Pasolini by Abel Ferrara is a movie apparently made in deliberate violation of rules; it is a biography in which the auteur’s poetic value is suspended, abolished at the outset. However, if one knows Ferrara, one understands that this risk is paradoxically justified. Moreover, in numerous interviews Ferrara makes the point that he wanted to show not a classic, but a “real man”.
The idea is, certainly, utopian but, surprisingly it is realized with brilliance. As a result of all subtractions, we see a person who could have been Pasolini, except for the perfection of his movies; a personage stripped of his hyper-aestheticism (which manifested itself, for example, in the manner he showed the peasants from Friuli: plebs, visionaries who wore out many a pair of shoes searching for Death). Ferrara’s movie tells us that this Lumpenproletariat didn’t exist except on screen, in the framework of the highly suggestive aesthetics of Pasolini. Ferrara lets them into the frame as if to make a comparison; he presents the prototypes (for example, Ninetto Davoli himself) not purified by the author yet.
This is what is most painful about this movie for Pasolini fans. The biography is all at once devoid of tragedy; it is becoming oddly unshaped. The murder itself (the essential point for which the film was made) looks like a silly accident. It is fatal, because it is so sudden, without metaphysical reason whatsoever.
Pasolini’s last day is any day of his life: there is no doom of an accomplished biography, no attempt at making History, at solemn signs of destiny; nothing to make the viewer “coordinate positions” and perform a procedure that the director was so fond of; nothing like moving from the final point to the beginning, like the transformation of life into art.
Ferrara leaves Pasolini “incomplete”; or only partially complete. He marks the gap between life and oeuvre, establishes a utopian territory where personal biography – always irreducible and untranslatable in any aesthetic mode – becomes tinged with ressentiment.
It is no coincidence that Ferrara all the time quotes Pasolini’s films: Pasolini plays football among provincial youths (Mama Roma), the voice of Maria Callas off-screen (Medea), the old Ninetto Davoli who departs with his son to search for the meaning of life (Ucellini e Ucillacci). All these quotations become indexes that make reference to the auteur, but never actually attain him.
This rejection of biography is justified by the desire to give Pasolini the right to be more (or less) than a director. Once again, it is as if Ferrara wanted to see Pasolini alive not metaphorically but literally, so the latter is forced not to be himself, not to be reduced to his creation but to contest it, to bracket it, to play to self-abandonment. Therefore, the script that Pasolini reads in Ferrara’s movie is bad and pretentious. It is as bad as common people going to heaven, as vulgar as Roman orgies or conversations with the interviewer from La Stampa. The real Pasolini would never have staged anything like this. Admittedly, there is something sincere about this persistent kitsch, and this sincerity is possible for a man and impossible for an auteur. Pasolini speaking through his texts would never have been so direct as Pasolini who wants to be absolutely direct, even rude, negating contradictions of the language he cultivated so much.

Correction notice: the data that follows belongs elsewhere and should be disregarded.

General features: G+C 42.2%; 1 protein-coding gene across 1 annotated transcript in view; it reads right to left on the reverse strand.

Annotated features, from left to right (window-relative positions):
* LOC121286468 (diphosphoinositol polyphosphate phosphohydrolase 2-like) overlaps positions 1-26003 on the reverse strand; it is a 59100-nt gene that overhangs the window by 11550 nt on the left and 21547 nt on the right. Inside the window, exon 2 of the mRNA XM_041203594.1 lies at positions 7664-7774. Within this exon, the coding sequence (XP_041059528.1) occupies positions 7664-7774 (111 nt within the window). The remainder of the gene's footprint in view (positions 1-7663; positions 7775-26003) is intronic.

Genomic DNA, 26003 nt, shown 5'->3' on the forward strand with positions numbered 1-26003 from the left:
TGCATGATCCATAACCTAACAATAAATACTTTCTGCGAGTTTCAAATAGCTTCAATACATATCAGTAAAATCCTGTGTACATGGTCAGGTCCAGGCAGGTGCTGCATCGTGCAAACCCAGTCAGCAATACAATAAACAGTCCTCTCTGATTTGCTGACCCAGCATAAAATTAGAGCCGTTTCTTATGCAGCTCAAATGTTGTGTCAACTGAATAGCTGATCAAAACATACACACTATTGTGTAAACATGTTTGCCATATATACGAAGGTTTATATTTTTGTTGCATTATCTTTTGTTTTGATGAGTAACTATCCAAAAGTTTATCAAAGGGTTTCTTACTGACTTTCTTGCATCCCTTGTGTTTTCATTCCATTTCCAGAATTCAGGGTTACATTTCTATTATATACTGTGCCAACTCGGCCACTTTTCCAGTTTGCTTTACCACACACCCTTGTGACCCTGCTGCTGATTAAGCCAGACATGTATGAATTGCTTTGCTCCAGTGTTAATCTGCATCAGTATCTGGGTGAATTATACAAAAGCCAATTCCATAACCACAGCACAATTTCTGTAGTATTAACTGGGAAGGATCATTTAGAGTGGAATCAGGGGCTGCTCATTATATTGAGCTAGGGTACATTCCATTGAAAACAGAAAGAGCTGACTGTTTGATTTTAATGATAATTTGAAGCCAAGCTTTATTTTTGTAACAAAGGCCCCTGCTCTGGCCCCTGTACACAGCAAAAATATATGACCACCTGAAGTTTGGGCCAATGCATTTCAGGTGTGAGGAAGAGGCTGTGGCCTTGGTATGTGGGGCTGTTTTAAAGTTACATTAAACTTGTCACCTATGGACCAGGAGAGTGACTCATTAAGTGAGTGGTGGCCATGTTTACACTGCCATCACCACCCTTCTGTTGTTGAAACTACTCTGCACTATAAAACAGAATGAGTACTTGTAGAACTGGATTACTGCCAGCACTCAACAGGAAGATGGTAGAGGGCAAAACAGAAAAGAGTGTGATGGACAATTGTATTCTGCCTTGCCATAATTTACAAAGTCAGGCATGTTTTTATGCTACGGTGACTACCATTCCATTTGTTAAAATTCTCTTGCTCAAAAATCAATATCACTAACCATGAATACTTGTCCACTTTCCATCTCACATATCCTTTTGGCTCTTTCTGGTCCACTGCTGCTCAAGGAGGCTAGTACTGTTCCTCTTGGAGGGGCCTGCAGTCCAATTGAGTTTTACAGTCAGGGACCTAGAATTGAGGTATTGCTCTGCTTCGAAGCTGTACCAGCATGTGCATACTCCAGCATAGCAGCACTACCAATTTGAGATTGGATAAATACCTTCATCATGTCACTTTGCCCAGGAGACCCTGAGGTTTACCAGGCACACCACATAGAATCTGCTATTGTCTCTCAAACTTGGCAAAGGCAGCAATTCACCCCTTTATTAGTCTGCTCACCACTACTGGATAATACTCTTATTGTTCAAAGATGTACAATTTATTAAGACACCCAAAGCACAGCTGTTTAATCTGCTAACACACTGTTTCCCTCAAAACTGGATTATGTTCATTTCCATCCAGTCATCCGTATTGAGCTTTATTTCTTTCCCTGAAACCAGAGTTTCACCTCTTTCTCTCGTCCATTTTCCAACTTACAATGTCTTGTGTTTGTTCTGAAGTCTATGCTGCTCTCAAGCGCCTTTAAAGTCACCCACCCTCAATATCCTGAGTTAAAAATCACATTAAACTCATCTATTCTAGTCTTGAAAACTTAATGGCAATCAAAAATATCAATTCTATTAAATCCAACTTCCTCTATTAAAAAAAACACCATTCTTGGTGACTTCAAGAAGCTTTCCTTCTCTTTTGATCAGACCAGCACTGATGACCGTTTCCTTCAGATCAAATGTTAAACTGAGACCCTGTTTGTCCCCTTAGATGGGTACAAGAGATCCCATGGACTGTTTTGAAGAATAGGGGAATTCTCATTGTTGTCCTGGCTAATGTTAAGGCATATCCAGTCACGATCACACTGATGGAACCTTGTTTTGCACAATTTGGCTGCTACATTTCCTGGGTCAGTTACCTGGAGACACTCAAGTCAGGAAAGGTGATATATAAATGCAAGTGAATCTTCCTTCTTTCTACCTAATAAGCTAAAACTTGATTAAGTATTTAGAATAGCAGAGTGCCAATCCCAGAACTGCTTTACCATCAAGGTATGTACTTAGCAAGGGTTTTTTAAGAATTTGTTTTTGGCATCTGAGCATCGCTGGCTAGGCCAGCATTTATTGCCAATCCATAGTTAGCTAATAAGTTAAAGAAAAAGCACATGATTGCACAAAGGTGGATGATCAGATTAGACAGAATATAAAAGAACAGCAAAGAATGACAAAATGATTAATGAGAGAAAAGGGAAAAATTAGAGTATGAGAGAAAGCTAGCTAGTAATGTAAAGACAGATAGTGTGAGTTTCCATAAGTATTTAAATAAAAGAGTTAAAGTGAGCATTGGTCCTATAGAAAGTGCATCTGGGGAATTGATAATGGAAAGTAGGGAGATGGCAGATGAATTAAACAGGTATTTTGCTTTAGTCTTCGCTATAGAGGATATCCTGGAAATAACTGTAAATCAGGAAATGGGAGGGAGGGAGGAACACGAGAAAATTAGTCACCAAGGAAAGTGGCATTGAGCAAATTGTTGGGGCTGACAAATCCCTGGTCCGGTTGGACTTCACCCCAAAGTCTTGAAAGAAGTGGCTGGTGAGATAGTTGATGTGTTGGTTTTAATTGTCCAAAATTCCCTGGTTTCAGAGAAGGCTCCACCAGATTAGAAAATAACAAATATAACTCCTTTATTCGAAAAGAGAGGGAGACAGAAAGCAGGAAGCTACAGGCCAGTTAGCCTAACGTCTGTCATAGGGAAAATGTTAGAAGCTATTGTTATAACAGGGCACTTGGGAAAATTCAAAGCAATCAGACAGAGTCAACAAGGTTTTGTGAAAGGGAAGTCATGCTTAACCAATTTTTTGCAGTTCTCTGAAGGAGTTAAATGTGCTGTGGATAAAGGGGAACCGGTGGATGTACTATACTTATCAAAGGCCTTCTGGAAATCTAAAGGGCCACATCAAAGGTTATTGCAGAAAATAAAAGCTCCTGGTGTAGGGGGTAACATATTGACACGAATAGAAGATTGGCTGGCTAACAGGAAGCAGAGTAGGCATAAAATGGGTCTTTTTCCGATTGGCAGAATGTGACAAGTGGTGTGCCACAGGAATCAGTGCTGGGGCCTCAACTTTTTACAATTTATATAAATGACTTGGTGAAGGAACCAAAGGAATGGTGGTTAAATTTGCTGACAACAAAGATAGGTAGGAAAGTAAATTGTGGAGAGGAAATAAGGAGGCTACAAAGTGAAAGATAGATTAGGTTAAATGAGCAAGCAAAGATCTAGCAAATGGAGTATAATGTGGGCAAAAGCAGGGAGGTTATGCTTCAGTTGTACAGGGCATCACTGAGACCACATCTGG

Ferrara is genuinely radical when he rejects his protagonist’s aesthetics and dispenses with his sophistication. Musical fragments from St Matthew Passion create the effect of a parallel existence of man and auteur with stories which don’t overlap, generating that disjointed intonation (as if it were possible to separate two realities, that of the body and that of the text): “There is nothing in common between me and my character, between the protagonist and the author, whoever he is; his history has nothing in common with mine. He disgusts me”.
Pasolini’s text itself (a line from a letter to a friend) suggests an infinite gap between “knowledge which he acquires” and knowledge of which he “dreamed before”. That’s why Ferrara doesn’t give us a biography. He negates the ultimate avant-garde touch which could have given meaning to trivial events, which would have put in order what was accidental, which would have formed what was inconsequential. On the contrary, he insists on ressentiment; he includes the ordinary and the quotidian – an inclusion that is impossible for the auteur like in the episode with Pasolini’s mother or that with Laura Betti. Or another episode in which his alter-ego mentions “love” before sex with a thug.
Actually, Ferrara does what he has always done. He deliberately indulges in formal imperfection. In the wake of the author of Teorema, who regularly inserted obscure signs that cannot be read into texts, Ferrara deconstructs the myth in order to deplore the real Pasolini. Once again, he does so quite deliberately, aware of his mission. For once destruction is done, Ferrara ends up inside Pasolini’s écriture (the same signs that can’t be read), or his ideas, for example, his eagerness to “fuse with people” (impossible due to his belonging to another, intellectual, class and inherent aestheticism).
As he shows his death in such an ordinary manner, Ferrara in fact gives Pasolini what the latter always desired – some genuine democracy, a right to be killed like everyone else, without reason, in an area where everyone would be killed. A terrible, ordinary, and disillusioning death.
Edited by Birgit Beumers
© FIPRESCI 2015